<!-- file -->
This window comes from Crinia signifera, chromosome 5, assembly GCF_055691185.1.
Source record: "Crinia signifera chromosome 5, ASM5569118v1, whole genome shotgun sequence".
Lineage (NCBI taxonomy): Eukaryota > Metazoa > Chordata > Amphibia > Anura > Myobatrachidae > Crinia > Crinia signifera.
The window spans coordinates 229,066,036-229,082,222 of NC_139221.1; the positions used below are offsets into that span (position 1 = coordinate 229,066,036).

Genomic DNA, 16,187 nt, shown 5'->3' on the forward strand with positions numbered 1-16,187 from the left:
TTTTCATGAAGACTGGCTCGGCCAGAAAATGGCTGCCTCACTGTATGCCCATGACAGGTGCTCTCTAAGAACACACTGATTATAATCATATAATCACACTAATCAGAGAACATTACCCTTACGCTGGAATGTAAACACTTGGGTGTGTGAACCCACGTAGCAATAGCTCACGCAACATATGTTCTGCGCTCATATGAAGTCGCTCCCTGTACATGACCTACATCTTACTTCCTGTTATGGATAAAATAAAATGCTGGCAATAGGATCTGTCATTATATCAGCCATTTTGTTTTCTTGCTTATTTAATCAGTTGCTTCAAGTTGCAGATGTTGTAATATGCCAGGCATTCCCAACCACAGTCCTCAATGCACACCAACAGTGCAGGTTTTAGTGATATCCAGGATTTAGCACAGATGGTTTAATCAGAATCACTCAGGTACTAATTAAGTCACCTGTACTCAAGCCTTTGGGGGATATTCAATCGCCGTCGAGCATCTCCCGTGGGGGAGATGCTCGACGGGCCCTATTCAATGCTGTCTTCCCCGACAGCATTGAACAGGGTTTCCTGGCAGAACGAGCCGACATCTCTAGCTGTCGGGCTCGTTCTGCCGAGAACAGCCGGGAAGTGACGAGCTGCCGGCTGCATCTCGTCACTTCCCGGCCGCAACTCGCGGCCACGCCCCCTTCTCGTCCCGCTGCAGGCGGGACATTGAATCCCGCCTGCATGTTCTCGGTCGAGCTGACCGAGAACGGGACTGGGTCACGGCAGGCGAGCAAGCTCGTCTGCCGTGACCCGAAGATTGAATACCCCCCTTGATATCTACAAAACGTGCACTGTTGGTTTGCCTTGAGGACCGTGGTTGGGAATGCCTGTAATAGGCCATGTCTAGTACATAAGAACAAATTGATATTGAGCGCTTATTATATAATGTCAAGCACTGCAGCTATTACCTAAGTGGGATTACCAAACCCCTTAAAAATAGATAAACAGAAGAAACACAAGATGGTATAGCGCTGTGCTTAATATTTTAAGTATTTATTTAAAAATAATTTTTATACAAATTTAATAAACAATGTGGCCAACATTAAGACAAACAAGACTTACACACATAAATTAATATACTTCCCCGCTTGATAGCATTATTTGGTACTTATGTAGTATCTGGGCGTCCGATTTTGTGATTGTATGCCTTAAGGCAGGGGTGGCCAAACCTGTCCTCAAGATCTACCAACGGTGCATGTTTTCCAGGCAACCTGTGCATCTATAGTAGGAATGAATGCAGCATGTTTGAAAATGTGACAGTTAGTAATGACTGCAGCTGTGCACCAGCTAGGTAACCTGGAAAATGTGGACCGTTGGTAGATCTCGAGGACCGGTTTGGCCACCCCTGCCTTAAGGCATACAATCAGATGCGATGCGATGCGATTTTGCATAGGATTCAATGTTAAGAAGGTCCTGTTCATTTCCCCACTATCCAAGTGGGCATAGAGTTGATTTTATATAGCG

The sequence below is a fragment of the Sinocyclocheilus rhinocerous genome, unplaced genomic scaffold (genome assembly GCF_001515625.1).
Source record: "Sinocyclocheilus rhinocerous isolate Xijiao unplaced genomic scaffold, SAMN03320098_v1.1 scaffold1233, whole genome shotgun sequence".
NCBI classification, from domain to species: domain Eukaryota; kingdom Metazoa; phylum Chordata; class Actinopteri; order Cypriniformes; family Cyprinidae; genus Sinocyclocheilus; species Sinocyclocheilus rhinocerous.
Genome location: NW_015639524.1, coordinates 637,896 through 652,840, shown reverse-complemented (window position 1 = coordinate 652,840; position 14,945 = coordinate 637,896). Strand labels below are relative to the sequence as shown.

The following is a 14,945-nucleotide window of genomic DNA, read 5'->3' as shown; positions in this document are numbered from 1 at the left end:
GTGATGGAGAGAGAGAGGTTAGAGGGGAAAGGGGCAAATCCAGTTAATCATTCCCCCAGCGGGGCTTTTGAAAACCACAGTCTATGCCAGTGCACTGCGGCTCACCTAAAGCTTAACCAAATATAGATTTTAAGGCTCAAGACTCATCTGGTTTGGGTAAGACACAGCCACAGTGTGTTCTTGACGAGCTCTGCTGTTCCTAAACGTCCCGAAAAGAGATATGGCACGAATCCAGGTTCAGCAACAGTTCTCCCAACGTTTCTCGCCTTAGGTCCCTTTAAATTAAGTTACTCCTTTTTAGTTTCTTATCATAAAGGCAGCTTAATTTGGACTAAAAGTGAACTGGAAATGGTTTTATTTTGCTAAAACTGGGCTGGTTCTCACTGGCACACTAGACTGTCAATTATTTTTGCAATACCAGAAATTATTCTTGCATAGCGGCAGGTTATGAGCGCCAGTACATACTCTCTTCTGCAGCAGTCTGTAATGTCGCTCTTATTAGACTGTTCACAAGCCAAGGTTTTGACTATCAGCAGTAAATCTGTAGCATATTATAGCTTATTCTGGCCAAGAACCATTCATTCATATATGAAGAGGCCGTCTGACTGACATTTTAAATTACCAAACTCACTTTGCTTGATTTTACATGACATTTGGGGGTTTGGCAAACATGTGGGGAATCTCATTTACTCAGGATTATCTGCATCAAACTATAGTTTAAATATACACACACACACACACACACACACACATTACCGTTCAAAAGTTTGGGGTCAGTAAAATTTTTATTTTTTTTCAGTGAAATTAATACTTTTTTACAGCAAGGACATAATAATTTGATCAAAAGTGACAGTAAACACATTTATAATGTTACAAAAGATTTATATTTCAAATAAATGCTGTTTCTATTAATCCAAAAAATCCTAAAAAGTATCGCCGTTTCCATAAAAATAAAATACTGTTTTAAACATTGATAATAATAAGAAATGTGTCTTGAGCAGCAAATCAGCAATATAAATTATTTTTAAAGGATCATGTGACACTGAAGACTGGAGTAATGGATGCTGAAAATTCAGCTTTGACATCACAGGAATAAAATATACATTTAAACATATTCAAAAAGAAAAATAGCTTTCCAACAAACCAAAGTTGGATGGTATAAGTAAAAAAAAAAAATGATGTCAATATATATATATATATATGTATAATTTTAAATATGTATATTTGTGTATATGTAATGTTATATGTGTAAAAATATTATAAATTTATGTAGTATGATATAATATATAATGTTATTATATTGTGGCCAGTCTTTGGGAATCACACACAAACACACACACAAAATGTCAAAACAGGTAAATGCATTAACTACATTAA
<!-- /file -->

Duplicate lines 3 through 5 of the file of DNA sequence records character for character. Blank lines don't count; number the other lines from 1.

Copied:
Lineage (NCBI taxonomy): Eukaryota > Metazoa > Chordata > Amphibia > Anura > Myobatrachidae > Crinia > Crinia signifera.
The window spans coordinates 229,066,036-229,082,222 of NC_139221.1; the positions used below are offsets into that span (position 1 = coordinate 229,066,036).

Genomic DNA, 16,187 nt, shown 5'->3' on the forward strand with positions numbered 1-16,187 from the left: